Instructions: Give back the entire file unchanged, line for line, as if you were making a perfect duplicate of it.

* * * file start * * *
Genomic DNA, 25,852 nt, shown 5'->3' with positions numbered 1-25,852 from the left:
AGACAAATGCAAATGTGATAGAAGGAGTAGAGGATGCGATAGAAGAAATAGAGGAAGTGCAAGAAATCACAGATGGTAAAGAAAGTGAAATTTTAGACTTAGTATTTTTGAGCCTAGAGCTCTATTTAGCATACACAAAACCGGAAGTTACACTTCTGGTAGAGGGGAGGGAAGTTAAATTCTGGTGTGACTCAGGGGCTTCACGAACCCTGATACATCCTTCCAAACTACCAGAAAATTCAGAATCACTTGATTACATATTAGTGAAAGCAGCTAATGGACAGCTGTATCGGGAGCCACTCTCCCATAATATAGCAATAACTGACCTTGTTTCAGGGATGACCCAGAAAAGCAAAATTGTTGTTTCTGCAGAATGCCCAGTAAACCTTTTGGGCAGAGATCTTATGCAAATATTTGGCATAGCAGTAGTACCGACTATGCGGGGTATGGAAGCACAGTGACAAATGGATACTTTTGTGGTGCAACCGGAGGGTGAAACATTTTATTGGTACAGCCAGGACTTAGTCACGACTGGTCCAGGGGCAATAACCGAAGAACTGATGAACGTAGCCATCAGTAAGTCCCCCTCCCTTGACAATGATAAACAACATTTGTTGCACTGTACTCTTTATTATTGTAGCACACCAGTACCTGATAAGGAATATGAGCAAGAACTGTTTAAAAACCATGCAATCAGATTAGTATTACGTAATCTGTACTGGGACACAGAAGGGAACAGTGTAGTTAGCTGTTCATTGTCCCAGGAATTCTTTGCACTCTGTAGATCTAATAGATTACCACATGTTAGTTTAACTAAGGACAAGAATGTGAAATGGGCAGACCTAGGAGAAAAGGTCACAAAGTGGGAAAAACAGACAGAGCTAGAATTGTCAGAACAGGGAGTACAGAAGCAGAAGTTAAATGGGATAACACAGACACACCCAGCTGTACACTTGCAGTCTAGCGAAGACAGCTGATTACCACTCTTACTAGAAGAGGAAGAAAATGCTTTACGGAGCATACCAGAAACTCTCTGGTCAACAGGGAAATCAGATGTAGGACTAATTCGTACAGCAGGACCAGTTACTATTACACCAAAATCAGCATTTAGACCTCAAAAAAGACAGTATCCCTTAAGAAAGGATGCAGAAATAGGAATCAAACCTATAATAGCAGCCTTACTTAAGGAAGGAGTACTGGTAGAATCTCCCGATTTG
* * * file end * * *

Genomic DNA, 25,852 nt, shown 5'->3' with positions numbered 1-25,852 from the left:
AGACAAATGCAAATGTGATAGAAGGAGTAGAGGATGCGATAGAAGAAATAGAGGAAGTGCAAGAAATCACAGATGGTAAAGAAAGTGAAATTTTAGACTTAGTATTTTTGAGCCTAGAGCTCTATTTAGCATACACAAAACCGGAAGTTACACTTCTGGTAGAGGGGAGGGAAGTTAAATTCTGGTGTGACTCAGGGGCTTCACGAACCCTGATACATCCTTCCAAACTACCAGAAAATTCAGAATCACTTGATTACATATTAGTGAAAGCAGCTAATGGACAGCTGTATCGGGAGCCACTCTCCCATAATATAGCAATAACTGACCTTGTTTCAGGGATGACCCAGAAAAGCAAAATTGTTGTTTCTGCAGAATGCCCAGTAAACCTTTTGGGCAGAGATCTTATGCAAATATTTGGCATAGCAGTAGTACCGACTATGCGGGGTATGGAAGCACAGTGACAAATGGATACTTTTGTGGTGCAACCGGAGGGTGAAACATTTTATTGGTACAGCCAGGACTTAGTCACGACTGGTCCAGGGGCAATAACCGAAGAACTGATGAACGTAGCCATCAGTAAGTCCCCCTCCCTTGACAATGATAAACAACATTTGTTGCACTGTACTCTTTATTATTGTAGCACACCAGTACCTGATAAGGAATATGAGCAAGAACTGTTTAAAAACCATGCAATCAGATTAGTATTACGTAATCTGTACTGGGACACAGAAGGGAACAGTGTAGTTAGCTGTTCATTGTCCCAGGAATTCTTTGCACTCTGTAGATCTAATAGATTACCACATGTTAGTTTAACTAAGGACAAGAATGTGAAATGGGCAGACCTAGGAGAAAAGGTCACAAAGTGGGAAAAACAGACAGAGCTAGAATTGTCAGAACAGGGAGTACAGAAGCAGAAGTTAAATGGGATAACACAGACACACCCAGCTGTACACTTGCAGTCTAGCGAAGACAGCTGATTACCACTCTTACTAGAAGAGGAAGAAAATGCTTTACGGAGCATACCAGAAACTCTCTGGTCAACAGGGAAATCAGATGTAGGACTAATTCGTACAGCAGGACCAGTTACTATTACACCAAAATCAGCATTTAGACCTCAAAAAAGACAGTATCCCTTAAGAAAGGATGCAGAAATAGGAATCAAACCTATAATAGCAGCCTTACTTAAGGAAGGAGTACTGGTAGAATCTCCCGATTTG